Despite the diverse draw of the evangelical movement and the focus on active evangelism, the two largest Baptist groups, the Southern Baptist Convention (SBC) and the American Baptist Churches (ABC-USA), the latter of which Ramm was a member, never joined the NAE. Reasons for the ABC-USA not joining the NAE are not completely clear, but individual Baptists were still free to interact with evangelicals, and the young theologian took advantage of the opportunity in the early 1950s. (32) The evangelical movement offered believers of different backgrounds the chance to engage with other conservative Christians and provided the space to explore new ideas without fear of being labeled as "liberal" by the Christian community.

This interaction invigorated Ramm, and, though remaining faithfully tied to the ABC-USA, he began to identify himself as an evangelical. He wrote:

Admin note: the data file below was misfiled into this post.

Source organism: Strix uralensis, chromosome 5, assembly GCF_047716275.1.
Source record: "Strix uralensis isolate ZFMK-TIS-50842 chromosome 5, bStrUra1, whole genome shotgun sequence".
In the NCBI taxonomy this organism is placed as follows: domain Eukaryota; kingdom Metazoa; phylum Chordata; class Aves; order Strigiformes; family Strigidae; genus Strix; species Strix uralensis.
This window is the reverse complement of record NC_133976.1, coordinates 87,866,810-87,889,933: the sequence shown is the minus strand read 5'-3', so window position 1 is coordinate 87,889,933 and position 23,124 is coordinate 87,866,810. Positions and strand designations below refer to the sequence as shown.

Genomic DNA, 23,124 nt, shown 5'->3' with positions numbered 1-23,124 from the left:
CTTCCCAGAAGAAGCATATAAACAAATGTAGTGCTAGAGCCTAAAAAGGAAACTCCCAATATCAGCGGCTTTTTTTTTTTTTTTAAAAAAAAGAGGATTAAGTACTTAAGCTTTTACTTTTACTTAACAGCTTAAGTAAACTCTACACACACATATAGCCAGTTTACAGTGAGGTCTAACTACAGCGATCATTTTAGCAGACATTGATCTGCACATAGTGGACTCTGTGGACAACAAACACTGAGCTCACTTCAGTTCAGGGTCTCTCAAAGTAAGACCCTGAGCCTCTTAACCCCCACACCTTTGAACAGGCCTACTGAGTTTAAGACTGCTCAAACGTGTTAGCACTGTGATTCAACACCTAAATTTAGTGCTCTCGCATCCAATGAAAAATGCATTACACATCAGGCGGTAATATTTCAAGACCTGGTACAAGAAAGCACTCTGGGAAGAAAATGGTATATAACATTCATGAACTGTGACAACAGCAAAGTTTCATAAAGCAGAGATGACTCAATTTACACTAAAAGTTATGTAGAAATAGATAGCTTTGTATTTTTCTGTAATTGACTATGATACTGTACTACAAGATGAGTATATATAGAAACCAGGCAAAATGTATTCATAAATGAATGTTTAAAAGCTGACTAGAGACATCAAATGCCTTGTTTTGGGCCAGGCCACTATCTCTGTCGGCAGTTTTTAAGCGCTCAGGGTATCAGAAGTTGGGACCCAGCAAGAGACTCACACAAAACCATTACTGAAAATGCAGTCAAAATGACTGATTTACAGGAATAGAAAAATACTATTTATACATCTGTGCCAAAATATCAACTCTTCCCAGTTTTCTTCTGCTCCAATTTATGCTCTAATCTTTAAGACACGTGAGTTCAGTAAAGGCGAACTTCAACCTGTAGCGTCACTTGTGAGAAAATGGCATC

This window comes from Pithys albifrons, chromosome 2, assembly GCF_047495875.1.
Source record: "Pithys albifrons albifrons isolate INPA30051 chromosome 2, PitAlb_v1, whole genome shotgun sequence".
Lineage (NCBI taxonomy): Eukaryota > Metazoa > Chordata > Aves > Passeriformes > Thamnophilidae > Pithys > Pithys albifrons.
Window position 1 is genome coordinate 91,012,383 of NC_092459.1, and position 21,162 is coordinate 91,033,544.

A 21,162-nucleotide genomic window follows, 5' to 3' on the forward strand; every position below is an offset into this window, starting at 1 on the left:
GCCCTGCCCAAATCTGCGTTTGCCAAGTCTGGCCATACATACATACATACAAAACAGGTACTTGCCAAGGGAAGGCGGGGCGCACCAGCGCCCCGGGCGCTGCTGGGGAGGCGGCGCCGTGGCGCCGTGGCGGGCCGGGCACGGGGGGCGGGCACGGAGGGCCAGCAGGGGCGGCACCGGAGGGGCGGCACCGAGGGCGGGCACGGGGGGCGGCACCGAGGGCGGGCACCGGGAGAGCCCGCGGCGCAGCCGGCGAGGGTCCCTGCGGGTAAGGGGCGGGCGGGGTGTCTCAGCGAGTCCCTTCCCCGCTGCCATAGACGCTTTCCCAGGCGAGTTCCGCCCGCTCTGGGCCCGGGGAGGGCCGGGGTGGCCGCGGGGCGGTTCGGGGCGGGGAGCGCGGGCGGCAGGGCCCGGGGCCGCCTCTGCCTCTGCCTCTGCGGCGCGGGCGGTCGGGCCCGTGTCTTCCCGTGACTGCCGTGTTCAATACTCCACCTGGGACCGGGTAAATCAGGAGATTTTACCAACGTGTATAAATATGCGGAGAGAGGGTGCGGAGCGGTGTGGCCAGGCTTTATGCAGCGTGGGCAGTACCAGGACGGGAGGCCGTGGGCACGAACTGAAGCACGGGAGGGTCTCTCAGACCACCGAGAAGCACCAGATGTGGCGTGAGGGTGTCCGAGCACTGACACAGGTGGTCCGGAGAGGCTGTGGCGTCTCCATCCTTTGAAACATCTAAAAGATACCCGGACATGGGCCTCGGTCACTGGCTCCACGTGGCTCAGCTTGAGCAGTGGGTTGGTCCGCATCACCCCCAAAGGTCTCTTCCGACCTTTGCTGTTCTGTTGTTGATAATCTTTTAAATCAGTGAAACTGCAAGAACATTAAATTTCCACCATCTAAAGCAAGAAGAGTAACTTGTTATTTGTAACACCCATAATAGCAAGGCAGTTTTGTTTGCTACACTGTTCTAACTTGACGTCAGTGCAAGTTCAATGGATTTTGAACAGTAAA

The evangelical believes in growth within a tradition... [It is a
mistake if] they think that their only alternatives are to stay in the
theological rut of their early fundamentalism and stagnate or jump to
some recent non-evangelical theology and keep in the center of the
modern theological action... Evangelicals believe that they have a
stable theology stemming from a stable tradition, but it is not the
essence of evangelical theology not to grow within the bounds of its
theological tradition. (33)


Thus, he became a voice that called other Christians to actively think, write, believe, and grow under conditions that would promote progress and test ideas in a fair-minded manner.

Ramm accused those opposed to such openness of "obscurantism," a willful ignorance and deliberate Perspectives on Science and Christian Faith rejection of inquiry into the truth and of refusal to accept responsible criticism of ideas. He wrote,